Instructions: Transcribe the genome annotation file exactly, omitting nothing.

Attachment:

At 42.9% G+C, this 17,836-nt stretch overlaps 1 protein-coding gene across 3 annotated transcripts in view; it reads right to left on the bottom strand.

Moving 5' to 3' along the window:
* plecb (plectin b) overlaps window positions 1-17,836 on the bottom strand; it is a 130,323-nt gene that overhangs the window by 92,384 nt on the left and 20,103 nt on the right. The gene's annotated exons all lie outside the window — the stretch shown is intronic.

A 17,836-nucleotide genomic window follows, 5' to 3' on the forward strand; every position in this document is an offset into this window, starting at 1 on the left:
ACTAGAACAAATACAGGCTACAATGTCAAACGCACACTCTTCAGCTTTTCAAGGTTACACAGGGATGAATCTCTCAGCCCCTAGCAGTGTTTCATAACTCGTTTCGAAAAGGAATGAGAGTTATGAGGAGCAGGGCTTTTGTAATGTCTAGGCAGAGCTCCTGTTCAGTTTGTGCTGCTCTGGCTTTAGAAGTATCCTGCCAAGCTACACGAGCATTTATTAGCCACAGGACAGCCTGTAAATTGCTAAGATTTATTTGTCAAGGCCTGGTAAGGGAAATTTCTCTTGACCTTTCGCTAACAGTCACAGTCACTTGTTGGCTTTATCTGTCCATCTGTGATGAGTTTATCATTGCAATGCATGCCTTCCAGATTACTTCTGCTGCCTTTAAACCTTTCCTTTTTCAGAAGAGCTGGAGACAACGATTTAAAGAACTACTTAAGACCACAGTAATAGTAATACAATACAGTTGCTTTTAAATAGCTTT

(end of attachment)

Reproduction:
At 42.9% G+C, this 17,836-nt stretch overlaps 1 protein-coding gene across 3 annotated transcripts in view; it reads right to left on the bottom strand.

Moving 5' to 3' along the window:
* plecb (plectin b) overlaps window positions 1-17,836 on the bottom strand; it is a 130,323-nt gene that overhangs the window by 92,384 nt on the left and 20,103 nt on the right. The gene's annotated exons all lie outside the window — the stretch shown is intronic.

A 17,836-nucleotide genomic window follows, 5' to 3' on the forward strand; every position in this document is an offset into this window, starting at 1 on the left:
ACTAGAACAAATACAGGCTACAATGTCAAACGCACACTCTTCAGCTTTTCAAGGTTACACAGGGATGAATCTCTCAGCCCCTAGCAGTGTTTCATAACTCGTTTCGAAAAGGAATGAGAGTTATGAGGAGCAGGGCTTTTGTAATGTCTAGGCAGAGCTCCTGTTCAGTTTGTGCTGCTCTGGCTTTAGAAGTATCCTGCCAAGCTACACGAGCATTTATTAGCCACAGGACAGCCTGTAAATTGCTAAGATTTATTTGTCAAGGCCTGGTAAGGGAAATTTCTCTTGACCTTTCGCTAACAGTCACAGTCACTTGTTGGCTTTATCTGTCCATCTGTGATGAGTTTATCATTGCAATGCATGCCTTCCAGATTACTTCTGCTGCCTTTAAACCTTTCCTTTTTCAGAAGAGCTGGAGACAACGATTTAAAGAACTACTTAAGACCACAGTAATAGTAATACAATACAGTTGCTTTTAAATAGCTTT